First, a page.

TABLE 1
Correspondence Between Font Size, Distance, and a Specified Size
(see FIG. 4)
tan(α) = h/d
h = d tan(α)
If d is measured in inches, then
h′ = 72 d tan(α)
represents the font size(in points) that accommodates the
specified visual arc angle α.

TABLE 2
An Alternative Correspondence Between Font Size, Distance, and
Specified Size(see FIG. 4)
tan(β) = h/d
x = h/2 = d tan(β)
h = 2 d tan(β)
If d is measured in inches, then
h′ = 144 d tan(β)
represents the font size(in points) that accommodates the specified
visual arc angle α.

Distance detector 102 may be a video device, such as a charged coupled device or video camera, coupled through USB port 128 as shown in FIG. 1. In another embodiment, distance detector 102 may be coupled to system bus 108 or secondary bus 124 through an adapter card in a conventional manner. In alternative embodiments, distance detector 102 may be an infrared or acoustic range detector.

One technique to approximate distance d (see step 204 in FIG. 2 and FIG. 3) is to detect the user's pupils and use standard tables to translate the measured pupil size to an estimate of distance d. Further, the computational resources needed to perform these image processing tasks may be performed by processor 104 or by special purpose hardware and/or software on a dedicated device. The dedicated device may be one component of distance detector 102, a separate circuit contained on, for example, an adapter card, or a combination of these possibilities.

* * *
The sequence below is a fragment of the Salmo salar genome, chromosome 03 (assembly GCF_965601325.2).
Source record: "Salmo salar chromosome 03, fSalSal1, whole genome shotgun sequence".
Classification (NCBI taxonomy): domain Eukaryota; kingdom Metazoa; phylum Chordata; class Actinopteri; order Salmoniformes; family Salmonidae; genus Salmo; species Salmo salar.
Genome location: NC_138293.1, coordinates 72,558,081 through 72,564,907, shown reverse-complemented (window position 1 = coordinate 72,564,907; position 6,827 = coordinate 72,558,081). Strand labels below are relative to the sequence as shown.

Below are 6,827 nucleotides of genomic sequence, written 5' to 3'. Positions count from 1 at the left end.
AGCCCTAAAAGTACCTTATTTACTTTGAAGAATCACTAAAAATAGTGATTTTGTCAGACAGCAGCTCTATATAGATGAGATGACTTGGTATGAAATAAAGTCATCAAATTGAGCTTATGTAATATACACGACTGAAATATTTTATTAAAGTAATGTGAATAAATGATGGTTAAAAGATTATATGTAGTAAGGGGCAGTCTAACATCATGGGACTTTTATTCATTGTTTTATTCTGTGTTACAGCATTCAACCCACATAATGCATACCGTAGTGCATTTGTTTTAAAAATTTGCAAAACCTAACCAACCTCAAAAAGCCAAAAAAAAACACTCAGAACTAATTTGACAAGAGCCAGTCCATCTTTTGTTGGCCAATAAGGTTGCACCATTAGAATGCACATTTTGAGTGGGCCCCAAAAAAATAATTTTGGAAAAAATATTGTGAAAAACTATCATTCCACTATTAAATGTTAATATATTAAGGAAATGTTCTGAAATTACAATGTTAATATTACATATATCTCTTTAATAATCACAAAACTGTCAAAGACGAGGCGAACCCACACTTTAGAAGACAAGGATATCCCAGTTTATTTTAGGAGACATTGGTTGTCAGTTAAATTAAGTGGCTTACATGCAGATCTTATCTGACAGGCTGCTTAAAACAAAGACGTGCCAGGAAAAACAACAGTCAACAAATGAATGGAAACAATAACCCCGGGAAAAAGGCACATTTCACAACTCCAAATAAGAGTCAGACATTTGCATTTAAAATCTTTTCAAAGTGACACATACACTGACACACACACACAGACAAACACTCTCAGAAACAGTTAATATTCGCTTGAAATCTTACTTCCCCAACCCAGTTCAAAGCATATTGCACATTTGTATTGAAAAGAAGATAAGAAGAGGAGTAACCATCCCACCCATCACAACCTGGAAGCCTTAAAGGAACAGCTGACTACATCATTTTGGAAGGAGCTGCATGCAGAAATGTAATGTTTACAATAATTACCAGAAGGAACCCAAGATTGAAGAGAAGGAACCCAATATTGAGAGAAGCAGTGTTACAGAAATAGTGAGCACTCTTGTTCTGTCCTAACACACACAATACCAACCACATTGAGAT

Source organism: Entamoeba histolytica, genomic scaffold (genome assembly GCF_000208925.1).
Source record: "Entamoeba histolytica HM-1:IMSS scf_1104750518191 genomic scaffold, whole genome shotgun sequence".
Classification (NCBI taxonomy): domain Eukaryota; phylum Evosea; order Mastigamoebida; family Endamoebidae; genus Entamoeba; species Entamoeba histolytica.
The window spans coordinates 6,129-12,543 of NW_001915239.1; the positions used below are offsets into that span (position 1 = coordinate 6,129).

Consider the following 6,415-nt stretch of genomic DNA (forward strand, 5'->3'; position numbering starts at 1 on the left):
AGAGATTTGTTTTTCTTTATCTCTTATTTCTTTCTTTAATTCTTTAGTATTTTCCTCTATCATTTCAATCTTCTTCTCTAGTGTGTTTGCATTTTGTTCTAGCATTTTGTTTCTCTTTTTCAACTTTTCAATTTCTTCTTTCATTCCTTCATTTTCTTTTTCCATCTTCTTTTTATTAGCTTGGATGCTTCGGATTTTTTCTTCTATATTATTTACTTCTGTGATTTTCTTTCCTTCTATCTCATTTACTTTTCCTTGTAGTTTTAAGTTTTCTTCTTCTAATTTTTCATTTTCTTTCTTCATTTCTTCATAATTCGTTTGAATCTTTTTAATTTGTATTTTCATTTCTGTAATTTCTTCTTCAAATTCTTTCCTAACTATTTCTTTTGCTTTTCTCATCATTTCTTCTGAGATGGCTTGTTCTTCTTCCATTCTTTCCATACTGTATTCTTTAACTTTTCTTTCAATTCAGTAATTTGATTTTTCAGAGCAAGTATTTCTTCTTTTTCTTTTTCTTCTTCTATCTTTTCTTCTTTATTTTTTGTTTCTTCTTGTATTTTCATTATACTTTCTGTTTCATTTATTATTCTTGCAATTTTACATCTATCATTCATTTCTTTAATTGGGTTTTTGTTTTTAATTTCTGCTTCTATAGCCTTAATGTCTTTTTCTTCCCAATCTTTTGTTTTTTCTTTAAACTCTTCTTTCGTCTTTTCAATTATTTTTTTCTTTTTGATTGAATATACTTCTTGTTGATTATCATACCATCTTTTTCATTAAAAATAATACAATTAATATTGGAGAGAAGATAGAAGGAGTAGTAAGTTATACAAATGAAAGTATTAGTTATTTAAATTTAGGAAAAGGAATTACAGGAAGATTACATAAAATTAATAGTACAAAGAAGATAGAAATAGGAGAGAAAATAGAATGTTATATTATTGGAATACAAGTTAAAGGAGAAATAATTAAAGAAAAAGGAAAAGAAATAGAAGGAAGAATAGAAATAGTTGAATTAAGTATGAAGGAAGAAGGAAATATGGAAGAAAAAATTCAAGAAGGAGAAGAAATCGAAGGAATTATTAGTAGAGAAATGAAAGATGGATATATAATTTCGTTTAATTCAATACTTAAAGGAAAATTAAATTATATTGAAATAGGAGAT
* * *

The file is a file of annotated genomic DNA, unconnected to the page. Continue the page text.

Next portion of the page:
Display adjustment (step 206 in FIG. 2) may be performed by an operating system device driver. For example, a device driver can communicate with a user's word processing application by way of application programming interface (API) calls to increase or decrease the size of the application's font and/or window size. The specific API calls will generally depend upon the target application program (e.g., graphics application or word processing application).

After making one display adjustment in step 206 of FIG. 2, a specified time period may be allowed to elapse (step 208 of FIG. 2) before another adjustment is made. One means of generating a pause is to have the device driver (discussed above) periodically poll distance detector 102. Alternatively, distance detector 102 may generate interrupts at specified time periods which the device driver can then process. In either case, the amount of time between successive display adjustments may be short enough to capture relatively large movements by a user, but not so short as to require excessive processor resources (e.g., processor 104 time) or that exceed the ability of the image processing software and/or hardware to keep up with the video information provided by the device. One illustrative update period is one second.